Feeds

Mastercard blitzed again in further DDoS attack

History repeating

Using blade systems to cut costs and sharpen efficiencies

Updated MasterCard's website became difficult to reach on Tuesday following the launch of an apparent denial of service attack.

Twitter user @ibomhacktivist claimed responsibility for the reported assault, which it said had been motivated by Mastercard's decision to suspend an account maintained by WikiLeaks in the wake of the whistle-blowing site's decision to start releasing leaked US diplomatic cables last November. Or something like that.

"MasterCard.com DOWN!!!, thats what you get when you mess with @wikileaks @Anon_Central and the enter community of lulz loving individuals :D," @ibomhacktivist tweeted.

The assault follows a decision by anarchic hacking crew LulzSec to disband last week following a seven-week hacking spree. The six-member LulzSec crew has reportedly rejoined Anonymous, the much longer established group from which LulzSec had apparently originally splintered.

The whole hacktivist scene has become a bit of a soap opera of late with numerous groups getting involved. On the one side we have Anonymous, LulzSec (deceased), Tony Blair webmail server hackers TeaMp0isoN and now ibomhacktivist. On the other there's ex-military hacker Th3J35ter and other patriot hackers who disapprove of WikiLeaks's actions. Added to this are various copycat hackers and others anxious to pile into the action.

And, not forgetting that denial of service attacks and most of the other assaults happening between most of the warring groups are illegal, the police are getting into the act and arresting various participants in the bun fight. It's a safe bet that intelligence agencies are also far from disinterested observers in all this.

It's a mess akin to nothing so much as the custard pie fight in the original war room ending of Doctor Strangelove, or perhaps an episode of Jackass, and it looks set to continue at least until the end of summer, if not beyond. ®

Update

Mastercard issued a statement on Tuesday saying it had a problems with its ISP, a set of circumstances that might as easily be explained as the result of been swamped by a flood of junk traffic as some other technical reason. The apparently carefully-worded statement, issued to various media outlets including the Wall Street Journal, fails to deny the reported DDoS attack.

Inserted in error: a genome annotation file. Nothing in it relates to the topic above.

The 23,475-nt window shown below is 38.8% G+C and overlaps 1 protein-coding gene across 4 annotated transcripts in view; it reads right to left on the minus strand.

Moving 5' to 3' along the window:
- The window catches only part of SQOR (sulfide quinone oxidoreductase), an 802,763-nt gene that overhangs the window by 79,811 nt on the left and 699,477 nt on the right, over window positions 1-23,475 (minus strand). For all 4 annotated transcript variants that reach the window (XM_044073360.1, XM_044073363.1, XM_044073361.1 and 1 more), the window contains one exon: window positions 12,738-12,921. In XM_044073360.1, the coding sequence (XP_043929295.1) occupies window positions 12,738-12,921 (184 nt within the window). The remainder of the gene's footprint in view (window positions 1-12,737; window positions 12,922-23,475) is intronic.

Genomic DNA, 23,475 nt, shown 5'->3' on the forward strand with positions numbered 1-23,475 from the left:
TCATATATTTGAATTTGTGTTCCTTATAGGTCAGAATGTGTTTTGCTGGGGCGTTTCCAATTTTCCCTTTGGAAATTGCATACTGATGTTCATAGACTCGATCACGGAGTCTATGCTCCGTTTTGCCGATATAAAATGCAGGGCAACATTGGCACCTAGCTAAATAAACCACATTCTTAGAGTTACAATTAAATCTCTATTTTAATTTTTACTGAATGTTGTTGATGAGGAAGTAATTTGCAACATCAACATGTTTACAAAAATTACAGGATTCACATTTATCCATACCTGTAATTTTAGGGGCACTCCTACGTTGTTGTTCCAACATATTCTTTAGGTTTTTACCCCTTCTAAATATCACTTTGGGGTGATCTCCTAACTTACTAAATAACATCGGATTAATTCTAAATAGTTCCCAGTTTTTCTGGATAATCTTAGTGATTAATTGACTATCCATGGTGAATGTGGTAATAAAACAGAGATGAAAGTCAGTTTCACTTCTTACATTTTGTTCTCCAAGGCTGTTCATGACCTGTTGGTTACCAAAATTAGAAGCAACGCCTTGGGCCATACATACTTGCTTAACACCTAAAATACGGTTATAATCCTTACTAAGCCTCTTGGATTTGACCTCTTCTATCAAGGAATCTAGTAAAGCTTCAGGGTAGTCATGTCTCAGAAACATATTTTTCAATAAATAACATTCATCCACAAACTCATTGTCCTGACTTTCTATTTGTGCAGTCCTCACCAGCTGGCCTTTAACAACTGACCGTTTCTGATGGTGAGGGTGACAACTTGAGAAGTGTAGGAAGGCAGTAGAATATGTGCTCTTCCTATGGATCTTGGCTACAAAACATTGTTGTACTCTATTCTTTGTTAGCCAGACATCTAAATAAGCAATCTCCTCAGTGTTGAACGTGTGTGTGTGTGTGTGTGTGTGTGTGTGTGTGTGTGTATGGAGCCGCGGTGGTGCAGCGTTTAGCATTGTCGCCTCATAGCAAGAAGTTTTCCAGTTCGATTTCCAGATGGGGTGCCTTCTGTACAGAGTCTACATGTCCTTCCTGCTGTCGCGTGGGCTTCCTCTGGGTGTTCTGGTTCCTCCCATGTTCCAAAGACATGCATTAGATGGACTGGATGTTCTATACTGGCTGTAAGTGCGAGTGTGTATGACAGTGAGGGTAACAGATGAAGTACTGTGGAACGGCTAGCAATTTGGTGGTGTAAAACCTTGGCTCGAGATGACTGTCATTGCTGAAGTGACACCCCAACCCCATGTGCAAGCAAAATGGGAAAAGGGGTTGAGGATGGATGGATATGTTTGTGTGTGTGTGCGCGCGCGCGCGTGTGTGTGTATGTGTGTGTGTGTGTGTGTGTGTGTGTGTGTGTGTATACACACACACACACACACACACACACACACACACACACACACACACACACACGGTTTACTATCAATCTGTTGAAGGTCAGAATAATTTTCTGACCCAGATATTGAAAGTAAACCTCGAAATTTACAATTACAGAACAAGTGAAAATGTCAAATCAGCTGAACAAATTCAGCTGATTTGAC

One thing the statement is clear on is that cardholder data wasn't at risk. Nobody was rely suggesting this but it's nice to know, anyway.

The smart choice: opportunity from uncertainty

More from The Register

next story
Yorkshire cops fail to grasp principle behind BT Fon Wi-Fi network
'Prevent people that are passing by to hook up to your network', pleads plod
HIDDEN packet sniffer spy tech in MILLIONS of iPhones, iPads – expert
Don't panic though – Apple's backdoor is not wide open to all, guru tells us
NEW, SINISTER web tracking tech fingerprints your computer by making it draw
Have you been on YouPorn lately, perhaps? White House website?
LibreSSL RNG bug fix: What's all the forking fuss about, ask devs
Blow to bit-spitter 'tis but a flesh wound, claim team
Black Hat anti-Tor talk smashed by lawyers' wrecking ball
Unmasking hidden users is too hot for Carnegie-Mellon
Attackers raid SWISS BANKS with DNS and malware bombs
'Retefe' trojan uses clever spin on old attacks to grant total control of bank accounts
Manic malware Mayhem spreads through Linux, FreeBSD web servers
And how Google could cripple infection rate in a second
Don't look, Snowden: Security biz chases Tails with zero-day flaws alert
Exodus vows not to sell secrets of whistleblower's favorite OS
prev story

Whitepapers

Seven Steps to Software Security
Seven practical steps you can begin to take today to secure your applications and prevent the damages a successful cyber-attack can cause.
Consolidation: The Foundation for IT Business Transformation
In this whitepaper learn how effective consolidation of IT and business resources can enable multiple, meaningful business benefits.
Designing a Defense for Mobile Applications
Learn about the various considerations for defending mobile applications - from the application architecture itself to the myriad testing technologies.
Build a business case: developing custom apps
Learn how to maximize the value of custom applications by accelerating and simplifying their development.
Consolidation: the foundation for IT and business transformation
In this whitepaper learn how effective consolidation of IT and business resources can enable multiple, meaningful business benefits.